Other researchers are working on how mobile money provides possibility to help improve financial integration of low income users, and how mobile money might encourage other finance mechanisms such as insurance for farmers, micro-finance and savings.
Using Mobile Money for Flights in Kenya. Source: Flickr user cesarharada
Yes, I think that such service could be useful for widely. Mobile money services were first created in Kenya and following its’ massive success have been replicated across a number of developing countries. The service has been somewhat successful in some places, such as neighbouring Uganda and Tanzania, but in other places such as India and Nigeria it has been slower to take off.
There has been huge debate as to why this is, but I can give my view. In some senses, I think it relates to the conditions of Kenya: the fact that only one mobile firm has a large majority of subscribers, allowing the service to grow quickly; and the presence a dynamic lead firm and policy makers in Kenya which might not exist elsewhere.
However, I think it goes deeper than this. M-Pesa service fits so well to Kenya because it was designed and adapted in the slum area of Nairobi with low income users in mind. When it is applied in other countries it is often replicated without much thought, but there is no reason why something created in Kenya would fit so well in other places. So I think that when mobile money is introduced elsewhere firms and policy makers need to examine more closely how to adapt the technologies to their own contexts.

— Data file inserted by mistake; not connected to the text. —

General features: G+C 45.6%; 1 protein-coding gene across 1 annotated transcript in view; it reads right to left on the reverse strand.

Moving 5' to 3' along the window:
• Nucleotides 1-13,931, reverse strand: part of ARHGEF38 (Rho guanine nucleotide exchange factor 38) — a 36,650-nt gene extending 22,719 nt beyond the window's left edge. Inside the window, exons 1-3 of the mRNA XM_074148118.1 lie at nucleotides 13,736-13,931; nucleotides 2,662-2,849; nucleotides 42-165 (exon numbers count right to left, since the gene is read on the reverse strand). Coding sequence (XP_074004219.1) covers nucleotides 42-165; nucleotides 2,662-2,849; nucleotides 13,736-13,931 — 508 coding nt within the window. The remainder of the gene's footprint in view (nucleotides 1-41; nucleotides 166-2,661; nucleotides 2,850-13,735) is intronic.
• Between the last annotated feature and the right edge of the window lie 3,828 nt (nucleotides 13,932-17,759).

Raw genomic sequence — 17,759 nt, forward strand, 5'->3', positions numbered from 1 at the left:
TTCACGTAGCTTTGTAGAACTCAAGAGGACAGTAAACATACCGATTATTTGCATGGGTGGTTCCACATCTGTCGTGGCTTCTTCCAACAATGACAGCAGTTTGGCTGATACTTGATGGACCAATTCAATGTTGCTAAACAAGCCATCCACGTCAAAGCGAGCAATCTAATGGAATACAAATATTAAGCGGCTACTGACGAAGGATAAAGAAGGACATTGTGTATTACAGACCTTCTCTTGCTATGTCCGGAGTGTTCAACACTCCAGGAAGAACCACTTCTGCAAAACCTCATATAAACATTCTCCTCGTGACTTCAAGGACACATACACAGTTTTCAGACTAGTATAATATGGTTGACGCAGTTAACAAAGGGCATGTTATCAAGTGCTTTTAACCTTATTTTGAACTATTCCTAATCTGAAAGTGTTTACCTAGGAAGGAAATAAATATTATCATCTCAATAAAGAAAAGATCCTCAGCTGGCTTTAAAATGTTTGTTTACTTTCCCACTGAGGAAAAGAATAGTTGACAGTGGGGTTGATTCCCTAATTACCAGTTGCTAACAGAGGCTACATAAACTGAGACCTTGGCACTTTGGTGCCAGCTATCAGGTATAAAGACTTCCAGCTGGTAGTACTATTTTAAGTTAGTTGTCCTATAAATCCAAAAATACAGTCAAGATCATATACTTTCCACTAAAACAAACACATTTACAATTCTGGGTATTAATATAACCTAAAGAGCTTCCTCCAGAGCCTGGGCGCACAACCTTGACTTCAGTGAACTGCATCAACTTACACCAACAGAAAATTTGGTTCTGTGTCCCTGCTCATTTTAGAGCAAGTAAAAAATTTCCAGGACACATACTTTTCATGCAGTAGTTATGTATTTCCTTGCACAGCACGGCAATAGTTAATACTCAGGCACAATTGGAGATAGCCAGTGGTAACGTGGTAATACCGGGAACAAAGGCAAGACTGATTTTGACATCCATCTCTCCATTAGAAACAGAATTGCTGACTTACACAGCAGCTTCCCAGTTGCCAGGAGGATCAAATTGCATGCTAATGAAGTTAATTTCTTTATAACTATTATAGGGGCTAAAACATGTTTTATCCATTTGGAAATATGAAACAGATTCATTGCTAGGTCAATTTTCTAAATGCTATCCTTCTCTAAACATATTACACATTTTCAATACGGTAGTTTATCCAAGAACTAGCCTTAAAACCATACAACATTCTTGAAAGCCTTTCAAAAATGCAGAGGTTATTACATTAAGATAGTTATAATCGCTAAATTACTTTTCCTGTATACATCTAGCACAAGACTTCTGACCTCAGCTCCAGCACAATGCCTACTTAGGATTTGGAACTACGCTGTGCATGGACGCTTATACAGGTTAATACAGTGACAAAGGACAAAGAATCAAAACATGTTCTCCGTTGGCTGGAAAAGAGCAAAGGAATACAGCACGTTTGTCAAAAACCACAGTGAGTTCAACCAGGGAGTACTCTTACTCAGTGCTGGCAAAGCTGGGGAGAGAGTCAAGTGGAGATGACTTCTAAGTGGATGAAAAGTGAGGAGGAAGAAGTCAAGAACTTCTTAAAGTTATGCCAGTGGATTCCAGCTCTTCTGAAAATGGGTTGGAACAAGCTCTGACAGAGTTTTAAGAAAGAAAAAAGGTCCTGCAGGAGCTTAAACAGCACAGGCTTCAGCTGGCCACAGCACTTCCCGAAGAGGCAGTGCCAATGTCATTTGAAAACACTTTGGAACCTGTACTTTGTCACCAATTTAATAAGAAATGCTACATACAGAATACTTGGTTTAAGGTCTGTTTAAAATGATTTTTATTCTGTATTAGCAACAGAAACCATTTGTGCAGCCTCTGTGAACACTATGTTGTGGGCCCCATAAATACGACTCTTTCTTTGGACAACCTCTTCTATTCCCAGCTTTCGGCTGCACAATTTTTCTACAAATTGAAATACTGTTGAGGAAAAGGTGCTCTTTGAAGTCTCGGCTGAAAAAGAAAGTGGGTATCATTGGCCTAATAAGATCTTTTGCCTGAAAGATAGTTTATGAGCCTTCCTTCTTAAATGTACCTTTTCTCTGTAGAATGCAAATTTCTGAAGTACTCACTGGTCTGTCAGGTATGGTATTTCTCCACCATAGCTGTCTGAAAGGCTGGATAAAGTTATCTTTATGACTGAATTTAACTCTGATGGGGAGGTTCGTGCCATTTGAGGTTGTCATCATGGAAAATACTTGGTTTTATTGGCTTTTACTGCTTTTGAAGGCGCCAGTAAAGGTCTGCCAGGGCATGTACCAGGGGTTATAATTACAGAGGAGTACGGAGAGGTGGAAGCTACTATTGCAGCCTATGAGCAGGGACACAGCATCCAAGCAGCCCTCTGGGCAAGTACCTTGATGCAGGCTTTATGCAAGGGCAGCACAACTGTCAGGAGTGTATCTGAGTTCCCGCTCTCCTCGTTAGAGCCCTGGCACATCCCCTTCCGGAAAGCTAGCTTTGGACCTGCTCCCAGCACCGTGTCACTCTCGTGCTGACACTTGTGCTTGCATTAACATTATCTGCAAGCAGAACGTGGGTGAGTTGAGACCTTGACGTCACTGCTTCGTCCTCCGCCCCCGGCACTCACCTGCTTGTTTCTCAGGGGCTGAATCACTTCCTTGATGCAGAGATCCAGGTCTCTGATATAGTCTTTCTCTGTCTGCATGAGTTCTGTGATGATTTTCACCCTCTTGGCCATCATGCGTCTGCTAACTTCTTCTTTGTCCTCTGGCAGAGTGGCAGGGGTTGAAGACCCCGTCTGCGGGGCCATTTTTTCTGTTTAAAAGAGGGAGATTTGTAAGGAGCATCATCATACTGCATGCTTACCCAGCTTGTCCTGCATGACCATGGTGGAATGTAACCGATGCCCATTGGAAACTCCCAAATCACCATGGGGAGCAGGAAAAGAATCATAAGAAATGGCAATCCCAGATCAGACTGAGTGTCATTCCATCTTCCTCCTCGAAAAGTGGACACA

My work has looked at local adaption of ICTs, the fact that as ICT diffuse into developing and emerging markets they are used in unexpected and often innovative ways. These local adaptations are often ignored when a top-down view of ICT are taken, but my work suggests that these adaptations can lead to new applications or more appropriate ICTs for low income groups, and if captured can have more widespread impact.
Examples of such local adaptation vary across economies. For instance in places like Kenya, you can see lot of unintended and interesting uses of mobile money that fit into this idea. In more emerging economies like India and China such adaptions can be more radical, for instance back street mobile repairs have been known to adapt and enhance mobile phones to fit with their users.
Mobile phone repair workshop in China. Source: Flickr user marco bono
There are many factors that affect how successful ICTs and innovations are, either as development interventions or in markets. Technologies need to be appropriate for their audience or market, and care must be taken to ensure that they are sustainable, available and affordable as they scale.
One area that I have done some work on is to examine policies that support more inclusive innovations in ICT. Typically when people talk about ICT policy they often talk about the need for ‘enabling environments’ and competition. Whilst my work supports this, it also shows that more active policy can be important in encouraging innovation, particularly for spurring low income use through measures that support demand, micro-enterprises and appropriate innovation.
Chris was interviewed in March 2014